Allah Rakha Rahman is an Oscar, Padma Bhushan, and Grammy Award winner Indian film composer, record producer, musician, and singer. This genius with his exceptional talent has reached heights of success that people of his age can only dream of.
And, after its all said and done this little man stays humble and attributes all his motivation and accomplishment to Allah.
The Secrets to A. R. Rahman’s Success
Rahman made his debut in 1992 with Mani Ratnam’s Tamil movie, Roja (Rose), which was subsequently dubbed into many languages including Hindi. He is a recipient of the Padma Shri, which is one of India’s highest civilian national honors.The musical maestro of Indian Cinema was born on January 6, 1960, in Madras, to a musically affluent family. He was born as A. S. Dileep Kumar to parents K. A. Sekhar, a music composer and mother Kasturi He came to be known as A. R. Rahman later when the family converted to Islam.
Rahman started learning piano at the tender age of four. He lost his father during his childhood. As a result, the pressure of supporting the family fell on young Rahman.
At the age of 11, he joined Ilayaraja’s troupe as a keyboardist. He also played on the orchestra of M. S.Vishwanathan and Ramesh Naidu and went with Zakir Hussain and Kunnakudi Vaidyanathan on world visits.
The experience allowed him to obtain a scholarship at Trinity College of Music at Oxford University, where he received a degree in Western Classical Music.
After his return from the foreign tours, he continued to be a part of various musical groups.
Rahman also joined local rock bands like Roots, Magic and Nemesis Avenue, where he performed with his future colleagues like Ranjit Barot and Sivamani.
In 1987, he got an opportunity to form a jingle to advance Allwyn’s new stylish scope of watches. His work was valued and he got numerous more offers.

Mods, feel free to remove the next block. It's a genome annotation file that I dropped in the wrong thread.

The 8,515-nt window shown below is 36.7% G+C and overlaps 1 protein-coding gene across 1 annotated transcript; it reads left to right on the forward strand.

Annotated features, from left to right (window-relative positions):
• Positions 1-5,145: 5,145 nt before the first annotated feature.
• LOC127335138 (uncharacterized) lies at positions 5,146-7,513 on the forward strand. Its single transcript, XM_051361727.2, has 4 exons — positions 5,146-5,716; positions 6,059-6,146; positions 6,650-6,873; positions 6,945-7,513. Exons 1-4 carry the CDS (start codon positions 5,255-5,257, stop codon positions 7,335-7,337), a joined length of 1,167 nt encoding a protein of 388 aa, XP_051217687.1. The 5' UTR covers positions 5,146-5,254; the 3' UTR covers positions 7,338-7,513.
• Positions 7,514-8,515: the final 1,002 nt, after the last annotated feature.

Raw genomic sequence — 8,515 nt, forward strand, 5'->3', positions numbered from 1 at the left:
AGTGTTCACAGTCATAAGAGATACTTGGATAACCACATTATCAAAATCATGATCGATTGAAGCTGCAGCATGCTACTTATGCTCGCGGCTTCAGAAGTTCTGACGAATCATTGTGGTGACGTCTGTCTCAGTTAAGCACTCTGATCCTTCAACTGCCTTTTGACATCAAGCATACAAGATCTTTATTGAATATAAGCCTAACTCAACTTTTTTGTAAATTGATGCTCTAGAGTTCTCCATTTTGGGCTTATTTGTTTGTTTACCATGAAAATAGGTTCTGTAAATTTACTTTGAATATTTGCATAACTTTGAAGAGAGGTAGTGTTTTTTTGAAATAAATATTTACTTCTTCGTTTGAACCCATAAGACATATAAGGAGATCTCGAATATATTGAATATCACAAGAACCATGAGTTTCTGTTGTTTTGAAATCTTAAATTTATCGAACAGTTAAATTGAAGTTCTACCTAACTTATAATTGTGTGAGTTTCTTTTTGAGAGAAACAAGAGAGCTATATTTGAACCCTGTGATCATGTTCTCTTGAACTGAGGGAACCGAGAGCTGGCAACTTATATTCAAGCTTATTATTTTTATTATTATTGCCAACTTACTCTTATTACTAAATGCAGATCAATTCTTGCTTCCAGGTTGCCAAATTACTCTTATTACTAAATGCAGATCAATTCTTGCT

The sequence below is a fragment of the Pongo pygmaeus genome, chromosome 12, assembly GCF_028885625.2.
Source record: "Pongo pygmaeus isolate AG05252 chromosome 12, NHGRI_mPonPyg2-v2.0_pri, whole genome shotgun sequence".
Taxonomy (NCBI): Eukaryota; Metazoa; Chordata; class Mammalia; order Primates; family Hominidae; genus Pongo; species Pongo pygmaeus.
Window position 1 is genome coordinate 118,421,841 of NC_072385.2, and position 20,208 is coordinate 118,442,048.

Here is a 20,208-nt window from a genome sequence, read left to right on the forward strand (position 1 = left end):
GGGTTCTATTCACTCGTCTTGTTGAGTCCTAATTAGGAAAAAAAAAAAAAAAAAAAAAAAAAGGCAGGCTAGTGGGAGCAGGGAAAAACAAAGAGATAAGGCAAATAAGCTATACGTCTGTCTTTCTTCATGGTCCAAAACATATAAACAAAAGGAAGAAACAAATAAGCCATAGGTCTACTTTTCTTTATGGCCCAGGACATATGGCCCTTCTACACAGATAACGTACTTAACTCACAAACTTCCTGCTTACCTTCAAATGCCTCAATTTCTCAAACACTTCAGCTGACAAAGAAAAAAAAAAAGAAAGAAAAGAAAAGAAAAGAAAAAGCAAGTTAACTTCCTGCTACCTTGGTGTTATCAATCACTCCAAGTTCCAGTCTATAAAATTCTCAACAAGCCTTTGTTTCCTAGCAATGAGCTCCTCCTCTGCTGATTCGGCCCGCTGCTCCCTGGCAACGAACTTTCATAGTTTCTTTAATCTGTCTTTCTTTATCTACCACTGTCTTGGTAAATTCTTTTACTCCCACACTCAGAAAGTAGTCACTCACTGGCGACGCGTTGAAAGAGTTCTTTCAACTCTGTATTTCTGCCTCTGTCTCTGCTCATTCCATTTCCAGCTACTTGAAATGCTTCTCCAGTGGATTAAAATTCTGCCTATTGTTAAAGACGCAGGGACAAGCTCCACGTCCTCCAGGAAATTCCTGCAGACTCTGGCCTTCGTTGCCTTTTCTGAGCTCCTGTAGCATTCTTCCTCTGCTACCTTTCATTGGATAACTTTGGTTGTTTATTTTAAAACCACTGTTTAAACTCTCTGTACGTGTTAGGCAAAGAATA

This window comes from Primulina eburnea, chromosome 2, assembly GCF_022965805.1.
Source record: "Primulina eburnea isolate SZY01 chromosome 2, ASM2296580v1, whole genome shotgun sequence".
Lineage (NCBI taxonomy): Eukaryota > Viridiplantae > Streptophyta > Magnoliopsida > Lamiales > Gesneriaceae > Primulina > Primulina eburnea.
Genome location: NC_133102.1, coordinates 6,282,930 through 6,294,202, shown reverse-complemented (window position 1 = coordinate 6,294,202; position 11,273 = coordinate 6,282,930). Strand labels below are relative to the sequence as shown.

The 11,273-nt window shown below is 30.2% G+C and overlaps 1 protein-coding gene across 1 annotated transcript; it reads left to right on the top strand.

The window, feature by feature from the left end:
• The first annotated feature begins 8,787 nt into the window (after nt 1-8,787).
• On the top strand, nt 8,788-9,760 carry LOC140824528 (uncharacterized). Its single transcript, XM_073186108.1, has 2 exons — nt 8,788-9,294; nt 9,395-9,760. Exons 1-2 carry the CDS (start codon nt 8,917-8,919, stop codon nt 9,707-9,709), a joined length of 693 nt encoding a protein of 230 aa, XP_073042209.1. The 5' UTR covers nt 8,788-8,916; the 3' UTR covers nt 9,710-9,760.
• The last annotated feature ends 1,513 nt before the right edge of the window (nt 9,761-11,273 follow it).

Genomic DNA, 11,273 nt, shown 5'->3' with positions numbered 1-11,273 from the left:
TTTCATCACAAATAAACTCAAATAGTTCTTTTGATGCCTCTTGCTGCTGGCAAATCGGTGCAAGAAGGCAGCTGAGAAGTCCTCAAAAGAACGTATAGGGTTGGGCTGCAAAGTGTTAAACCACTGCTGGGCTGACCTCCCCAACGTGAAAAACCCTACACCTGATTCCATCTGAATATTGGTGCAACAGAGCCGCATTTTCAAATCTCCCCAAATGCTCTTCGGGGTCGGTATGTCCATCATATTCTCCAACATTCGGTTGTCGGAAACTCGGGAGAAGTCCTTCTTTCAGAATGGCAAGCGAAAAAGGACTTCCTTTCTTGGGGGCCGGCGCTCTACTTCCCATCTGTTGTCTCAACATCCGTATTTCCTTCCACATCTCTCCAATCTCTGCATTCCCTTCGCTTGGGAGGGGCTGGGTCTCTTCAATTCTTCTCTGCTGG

A. R. Rahman’s Impact on Indian Music
He has done jingles for famous promotions like Parry’s, Leo Coffee, Boost, Titan, Premier Pressure Cooker, Asian Paints, and so on Rahman went on to compose more than 300 jingles and received awards and recognition for his work and he continued in advertising for five years.
In 1989, he started a small studio of his own, called Panchathan Record Inn, attached to his house, where he began experimenting in sound engineering, design, and production. At first, he was, hesitant about composing music for the Indian film industry, primarily because most filmmakers at the time used songs as “fillers” – a means by which the audience was given a break from the movie’s plot.
In 1991, director Mani Ratnam approached him and offered a job as composer of music for his upcoming film Roja, at a price of 25,000.
Rahman got the national award for the best music director that year. From then, there was no looking back for him.
He got offers from a lot of directors of the south and the Hindi film industry. Rangeela and later Mumbai established his popularity in the north too. Rahman’s music wave arrived with a big bang in the tinsel world with sales of more than 40 million albums over a period of 3 years.
He has also dabbled in playback singing with songs like ‘Hamma Hamma’ in Mumbai, ‘Dil Se Re’ in Dil Se etc.
Apart from films, Rahman has also done compositions for patriotic albums like Vande Mataram’ a tribute to the motherland released simultaneously in 28 countries across the world.
He has also performed with internationally reputed artists such as Apache Indian, David Byrne, Michael Jackson and Andrew Webber Lloyd for his album, ‘Mumbai Dreams’. He has received numerous awards in recognition of his talent.
A. R. Rahman’s Most Iconic Songs
He received the Padmashree from the government of India in 2000. He has received many honorary awards for his contributions to global music. In 2009, for his score of many Oscar-winning movie ‘Slumdog Millionaire’, Rahman won the Critics’ Choice Award, the Golden Globe Award for Best Original Score, the BAFTA Award for Best Film Music, and two Academy Awards for Best Original Music, Score and Best Original Song for ‘Jai Ho’. He is the first Indian to win two Oscars in one year.
In 2010, Rahman composed scores for the blockbuster sci-fi romance film Enthiran and Danny Boyle’s 127 Hours. He received the Padma Bhushan Award the same year. Rahman won Lifetime Achievement Award in Dubai International Film Festival in December 2011. He is the first musician to win this award.
In Summer 2012, Rahman composed a Punjabi song for the London Olympics opening ceremony, organized by Danny Boyle. On 20 December 2012, he released the single “Infinite Love” in both English and Hindi commemorating the last day of the Mayan calendar to spread hope, peace, and love.